On defendant Fairfield the police found a screwdriver, a key with a green plastic tag, and a pair of brown jersey gloves. The store manager, Edward Wisniewski, identified this key as the key to the rear door to the pharmacy. Sergeant Nemeth testified that this key opened the rear door to the pharmacy, but did not fit any other lock in the building. After placing the defendants under arrest Officer Wright checked the doors within the fenced in area and discovered that the rear door of the pharmacy opened upon his pushing it. Upon opening this door the police discovered a large blue duffle bag, a green flight bag, and a black bag. These bags contained boxes and bottles of capsules and pills which were introduced into evidence. Also found were a number of tools, a large prybar, and a white pharmacist's jacket. Pry marks discovered on the cabinet where the narcotics were kept could have been made by a screwdriver about the size of that recovered from defendant Fairfield. A thorough search of the store failed to reveal the presence of anyone else or that anything was stolen. The safe in the front of the store was found unlocked, leaving $1,200 readily accessible.
Wisniewski testified that neither the tools nor the duffle bag were the property of the drug store. Price testified that these items were not present when he closed the store. He further testified that the drugs found in the bags by the police were in an unlocked cabinet when he left. Wisniewski testified that he had given no one permission to remain in the store after closing. Price testified that while he had given the key to Harold Vaughn and had been informed that someone was hiding in the store, he did not give any of the defendants express permission to enter the store after closing.
The primary thrust of defendants' first argument is that the foregoing evidence was insufficient to place any of the defendants in the store. We disagree.
• 1-3 While we take cognizance of the lack of any direct evidence showing that any of the defendants entered the store, we find the circumstantial evidence herein present sufficient to sustain the convictions. The rule with respect to circumstantial evidence was reiterated by this court in People v. Goodwin, 24 Ill. App.3d 1090, 1094, 322 N.E.2d 569, 572. Therein we stated,
"The rule is that to support a conviction based on circumstantial evidence it is essential that the facts proved be not only consistent with defendant's guilt, but they must also be inconsistent with any reasonable hypothesis of innocence. However, such proof need not be beyond the possibility of doubt (People v. Branion, 47 Ill.2d 70), and the manner of death (or injury) and the means by which it was inflicted may be inferred from the circumstances proved. (People v. Huff, 29 Ill.2d 315.) But, as stated in the latter case, this rule does not contemplate that the trier of the facts is required to search out a series of potential explanations compatible with innocence and elevate them to the status of a reasonable doubt. Also, it is the jury's province to draw inferences from the evidence and to determine the credibility of the witnesses and the weight to be given their testimony, and a jury's verdict will not be reversed unless there is a reasonable and well-founded doubt of guilt and the verdict is found to be palpably contrary to the weight of the evidence. People v. Zuniga, 53 Ill.2d 550; People v. Irons, 20 Ill. App.3d 125."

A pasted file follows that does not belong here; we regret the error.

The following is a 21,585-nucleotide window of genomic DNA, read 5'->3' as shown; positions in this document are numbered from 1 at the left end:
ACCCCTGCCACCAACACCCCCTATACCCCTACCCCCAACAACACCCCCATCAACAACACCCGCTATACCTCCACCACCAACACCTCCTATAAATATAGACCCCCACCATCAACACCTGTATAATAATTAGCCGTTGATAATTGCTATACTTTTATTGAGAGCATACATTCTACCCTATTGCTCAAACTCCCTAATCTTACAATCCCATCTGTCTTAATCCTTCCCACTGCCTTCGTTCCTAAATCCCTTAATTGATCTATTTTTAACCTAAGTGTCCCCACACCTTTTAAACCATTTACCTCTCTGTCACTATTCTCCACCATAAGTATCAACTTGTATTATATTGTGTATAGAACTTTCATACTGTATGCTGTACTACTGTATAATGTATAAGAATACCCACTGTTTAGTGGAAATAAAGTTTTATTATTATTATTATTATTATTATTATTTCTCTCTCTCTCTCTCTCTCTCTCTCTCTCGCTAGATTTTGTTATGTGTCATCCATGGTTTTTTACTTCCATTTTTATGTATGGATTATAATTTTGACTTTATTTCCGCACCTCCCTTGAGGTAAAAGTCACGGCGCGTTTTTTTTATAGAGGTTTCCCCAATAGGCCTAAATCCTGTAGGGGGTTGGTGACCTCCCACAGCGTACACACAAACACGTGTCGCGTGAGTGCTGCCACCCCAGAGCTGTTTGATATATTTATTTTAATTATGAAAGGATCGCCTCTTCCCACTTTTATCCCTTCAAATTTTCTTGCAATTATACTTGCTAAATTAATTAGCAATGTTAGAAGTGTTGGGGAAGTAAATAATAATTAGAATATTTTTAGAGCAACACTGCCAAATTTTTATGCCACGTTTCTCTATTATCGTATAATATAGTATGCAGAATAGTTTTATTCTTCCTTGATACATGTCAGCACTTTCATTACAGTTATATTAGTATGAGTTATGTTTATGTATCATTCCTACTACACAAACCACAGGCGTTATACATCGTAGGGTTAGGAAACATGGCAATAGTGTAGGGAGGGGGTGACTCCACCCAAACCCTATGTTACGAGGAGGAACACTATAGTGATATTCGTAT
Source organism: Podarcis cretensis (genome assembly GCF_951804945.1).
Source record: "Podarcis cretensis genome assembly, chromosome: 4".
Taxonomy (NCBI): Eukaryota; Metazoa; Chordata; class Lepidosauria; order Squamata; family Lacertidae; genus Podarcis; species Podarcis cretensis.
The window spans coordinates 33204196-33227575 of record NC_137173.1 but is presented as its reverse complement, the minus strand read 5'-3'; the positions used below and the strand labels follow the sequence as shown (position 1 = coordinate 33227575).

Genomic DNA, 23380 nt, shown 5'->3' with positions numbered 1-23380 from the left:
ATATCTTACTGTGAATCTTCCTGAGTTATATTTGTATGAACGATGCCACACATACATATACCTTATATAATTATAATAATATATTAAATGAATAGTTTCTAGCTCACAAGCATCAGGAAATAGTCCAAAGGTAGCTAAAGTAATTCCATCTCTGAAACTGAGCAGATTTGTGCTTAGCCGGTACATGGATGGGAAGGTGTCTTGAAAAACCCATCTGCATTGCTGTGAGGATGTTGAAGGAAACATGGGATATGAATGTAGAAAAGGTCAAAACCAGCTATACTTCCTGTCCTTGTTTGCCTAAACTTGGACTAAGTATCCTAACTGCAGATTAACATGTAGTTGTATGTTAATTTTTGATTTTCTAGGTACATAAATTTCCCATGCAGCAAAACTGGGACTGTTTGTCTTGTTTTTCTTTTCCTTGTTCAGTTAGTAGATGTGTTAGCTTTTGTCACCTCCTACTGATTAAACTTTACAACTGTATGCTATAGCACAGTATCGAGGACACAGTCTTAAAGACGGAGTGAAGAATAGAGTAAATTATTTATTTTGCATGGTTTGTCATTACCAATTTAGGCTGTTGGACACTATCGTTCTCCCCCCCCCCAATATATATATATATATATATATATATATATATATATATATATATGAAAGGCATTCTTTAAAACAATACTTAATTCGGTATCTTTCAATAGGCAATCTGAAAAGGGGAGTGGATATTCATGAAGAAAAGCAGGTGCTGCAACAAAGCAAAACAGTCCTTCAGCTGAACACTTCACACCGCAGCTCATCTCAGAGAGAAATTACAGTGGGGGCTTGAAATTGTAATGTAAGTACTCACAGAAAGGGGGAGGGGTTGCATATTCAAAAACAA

The jury in the instant case had before it testimony which, if believed, indicated that the rear door to the store was locked at 6:10 p.m., that such door could only be opened from the inside, that the key to this door was given to one Harold Vaughn, that the police observed three individuals enter the enclosed area, that one hour later, having not observed anyone else enter the enclosed area, the three defendants emerged therefrom, and that a key to the back door of the store, a pair of gloves, and a screwdriver were found on the person of one of the defendants when they were arrested. Combined with this testimony is the testimony of Captain McManus that the defendants were similar in appearance to the three subjects who had entered the enclosed area an hour earlier and the testimony of Officer Wright which, by implication, eliminated the possibility that one of the other doors to the enclosed area was open. The theory of a fourth party being involved and escaping police surveillance cannot be employed by the defendants to exculpate themselves. The absence or presence of a fourth party is irrelevant to the defendants' convictions since the possession of the key to a lock on the inside of the locked rear door of the pharmacy placed them in concert with someone who did enter, in this case remain concealed, in the pharmacy with the apparent intent to commit a theft therein. Our review of the record reveals no reasonable hypothesis of innocence consistent with the evidence presented in the trial court which would justify our reversal of the jury's verdicts of guilty.
Next, the defendants each contend that their convictions of burglary cannot be sustained since a party in charge of the building allegedly burglarized knowingly and voluntarily allowed someone to remain within the premises after closing, and did so knowing that such person was there for the purposes of a theft. They argue that "it is an illogical extension to say that burglary lies where the party in authority knows of the entry, knows of the remaining in a business after closing, and knows the intention of the person remaining to be theft." While defendants attempt to distinguish several appellate cases, no authority is cited by the defendants in support of their argument.